Title: LOST IN NEVER(WONDER)LAND
Category/Genre: UMG Literary Fiction/Magical Realism
Word Count: 60,000
My Main Character would prefer to live in: Sun
Only favor snow ever did Licey was help her tell if people were real or not. Hallucinations never left footprints in the white stuff. Otherwise, sun played the lesser of two awfuls. Packed like medicated rats climbing the walls of the dilapidated group home, even mentally unstable kids knew outside meant escape. Conditions just short of a typhoon were fair game. Air like wet wool blankets in your throat tasted better than air conditioned silence. Besides winter breath hovered behind like wispy clouds of obsessive thought. If she left a trail to follow, why bother escaping in the first place?
Eleven-year-old Licey lost her mind—the voice in her head told her so.
When she’s diagnosed with amnesia and schizophrenia, Licey ends up at Joy House—a ramshackle group home where the young and demented have two choices—either get better or get sent to Arcadia Children’s Asylum. Scrawny and strange, Licey seems like an easy target. She’s not. The loner wields her illnesses like weapons; telling stories to fight back against the kids’ tricks, the grown-ups’ indifference and her own painful unanswered questions. Never knowing where her stories stop and her schizophrenia starts, Licey sets out alone to solve the mystery of why she forgot.
Then Pete—a boy as wild as Licey is unbalanced—saves her when she tumbles from a hiding spot high in Joy House’s huge oak tree. There’s only one explanation how he caught her in midair. . . Pete can fly. Hoping to find more clues with his help Licey folds to Pete’s pestering for explanations of how she sees the world. Soon the other kids aren’t hanging around to harass her, but to listen. When impossibilities appear— talking cats, never-ending stairways, mermaids in the back pond—everyone, including Pete, finds answers to their own problems hidden in Licey’s flourishing tales of wonder.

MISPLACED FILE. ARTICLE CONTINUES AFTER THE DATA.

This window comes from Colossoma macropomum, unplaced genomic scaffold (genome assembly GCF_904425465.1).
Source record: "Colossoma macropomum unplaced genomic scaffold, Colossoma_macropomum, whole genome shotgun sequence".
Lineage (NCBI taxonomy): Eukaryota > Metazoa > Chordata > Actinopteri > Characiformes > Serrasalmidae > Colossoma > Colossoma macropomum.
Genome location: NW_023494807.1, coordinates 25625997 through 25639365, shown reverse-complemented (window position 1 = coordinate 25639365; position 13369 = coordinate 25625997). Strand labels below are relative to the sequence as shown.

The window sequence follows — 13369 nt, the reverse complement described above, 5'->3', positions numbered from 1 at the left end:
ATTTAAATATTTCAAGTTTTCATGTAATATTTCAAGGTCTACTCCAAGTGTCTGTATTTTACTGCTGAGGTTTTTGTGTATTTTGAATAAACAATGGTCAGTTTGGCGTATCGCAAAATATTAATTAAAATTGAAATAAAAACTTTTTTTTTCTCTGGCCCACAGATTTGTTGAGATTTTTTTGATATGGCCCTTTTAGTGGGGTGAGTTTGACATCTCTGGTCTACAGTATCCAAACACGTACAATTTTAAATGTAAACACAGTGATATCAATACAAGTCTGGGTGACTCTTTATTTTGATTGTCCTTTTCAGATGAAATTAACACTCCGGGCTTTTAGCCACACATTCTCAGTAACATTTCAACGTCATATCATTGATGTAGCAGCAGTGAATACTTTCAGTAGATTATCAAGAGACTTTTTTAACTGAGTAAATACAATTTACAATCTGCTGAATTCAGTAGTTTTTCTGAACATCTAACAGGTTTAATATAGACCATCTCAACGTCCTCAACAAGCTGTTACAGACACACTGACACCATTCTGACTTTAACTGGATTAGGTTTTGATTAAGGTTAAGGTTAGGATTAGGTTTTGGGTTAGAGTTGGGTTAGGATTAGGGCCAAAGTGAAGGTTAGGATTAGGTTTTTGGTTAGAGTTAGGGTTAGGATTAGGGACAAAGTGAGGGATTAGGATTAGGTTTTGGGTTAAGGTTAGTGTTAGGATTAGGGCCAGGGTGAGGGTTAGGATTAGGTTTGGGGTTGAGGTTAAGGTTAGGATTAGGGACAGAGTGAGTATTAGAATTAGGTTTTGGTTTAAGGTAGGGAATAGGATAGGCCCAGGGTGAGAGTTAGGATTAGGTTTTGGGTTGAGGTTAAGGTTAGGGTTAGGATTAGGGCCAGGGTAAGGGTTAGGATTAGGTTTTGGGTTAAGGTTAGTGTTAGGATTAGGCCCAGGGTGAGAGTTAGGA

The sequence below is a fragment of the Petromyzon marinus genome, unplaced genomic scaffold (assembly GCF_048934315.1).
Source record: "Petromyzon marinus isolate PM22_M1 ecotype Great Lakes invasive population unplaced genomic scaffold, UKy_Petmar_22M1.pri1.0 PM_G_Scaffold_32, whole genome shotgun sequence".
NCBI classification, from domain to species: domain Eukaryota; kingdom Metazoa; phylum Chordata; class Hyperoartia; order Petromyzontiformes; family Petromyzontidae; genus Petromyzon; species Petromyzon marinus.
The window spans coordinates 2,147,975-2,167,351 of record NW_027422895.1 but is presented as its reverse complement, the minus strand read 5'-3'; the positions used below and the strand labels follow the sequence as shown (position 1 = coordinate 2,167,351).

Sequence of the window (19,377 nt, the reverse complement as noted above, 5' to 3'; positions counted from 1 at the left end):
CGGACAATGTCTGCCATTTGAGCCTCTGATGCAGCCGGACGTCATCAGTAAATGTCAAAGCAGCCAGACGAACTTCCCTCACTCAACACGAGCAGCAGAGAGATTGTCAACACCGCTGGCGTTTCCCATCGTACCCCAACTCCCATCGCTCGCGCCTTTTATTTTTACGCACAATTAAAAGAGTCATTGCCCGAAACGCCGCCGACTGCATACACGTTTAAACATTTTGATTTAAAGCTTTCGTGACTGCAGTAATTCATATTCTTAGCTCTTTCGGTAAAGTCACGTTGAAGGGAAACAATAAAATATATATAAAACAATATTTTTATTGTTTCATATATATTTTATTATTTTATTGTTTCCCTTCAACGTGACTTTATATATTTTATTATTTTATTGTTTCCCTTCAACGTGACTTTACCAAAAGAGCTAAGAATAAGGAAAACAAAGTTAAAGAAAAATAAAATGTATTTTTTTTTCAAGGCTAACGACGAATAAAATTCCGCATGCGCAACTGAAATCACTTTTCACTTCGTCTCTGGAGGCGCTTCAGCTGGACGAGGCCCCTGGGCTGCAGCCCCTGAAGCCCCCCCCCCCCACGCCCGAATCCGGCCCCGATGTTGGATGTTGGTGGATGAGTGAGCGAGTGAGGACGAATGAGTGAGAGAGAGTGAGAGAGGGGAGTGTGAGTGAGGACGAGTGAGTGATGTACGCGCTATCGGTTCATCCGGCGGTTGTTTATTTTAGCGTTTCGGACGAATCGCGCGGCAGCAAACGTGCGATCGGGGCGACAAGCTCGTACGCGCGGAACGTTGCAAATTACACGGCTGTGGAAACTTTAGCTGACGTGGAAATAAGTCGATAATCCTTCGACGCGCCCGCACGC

But Dr. Bander, the ‘Bandersnatch’ of Arcadia, fears Licey’s fantasies signal a final plunge into madness. When he arrives to take her to the Asylum, Pete hatches a dangerous escape plan to fly away with Licey in tow. But Licey’s torn between her forgotten past and an unknown future. To learn the secret of who she was—a truth so terrible it triggered her amnesia—she’ll have to risk forgetting everything again. Or if she flies away with Pete and gives up on reality, Licey might lose herself forever in her own imaginary world.
This novel will appeal to fans of contemporary themes found in PICTURES OF HOLLIS WOODS, OUT OF MY MIND, and BRIDGE TO TERABITHIA as well as the classics this project drew inspiration from, ALICE’S ADVENTURES IN WONDERLAND and PETER PAN.
First 250 words:
“This place is only pretending to be ordinary,” Licey muttered.
Just like you, the voice in her head laughed at her.
“Be quiet for two seconds so I can think.” Licey ignored the fact she didn’t really have anything to compare ‘ordinary’ to anymore. Her memory stretched out white and empty as blank paper.
The crooked building sat back from the street like a dollhouse forgotten in the woods, overgrown by rose brambles and faded by thousands of days of sun and rain. A huge oak tree blocked out the other half of the sky, twisted limbs poking at the clouds. From its branches hung hundreds of sun-bleached plastic eggs tied on with bits of yarn. They swayed and clacked. High above the rustling leaves a round turret spouted from the roof, a curtain flapped in the wind. Something else moved behind it and Licey’s stomach knotted. Not normal.
You should never have followed those chalk arrows.
She glanced back, her dark braids slipping over her shoulders. The colorful trail on the sidewalk wove back towards town like a dusty snake. “What else was I supposed to do?” the girl grumbled. She hefted her battered suitcase and shifted a stuffed rabbit under her scrawny arm.
You should have stayed put! That’s what a normal kid would do.
“Normal? Are you kidding? I’m talking to myself like a psycho.”
Psychos don’t worry about being psycho.
“That makes me feel so much better.”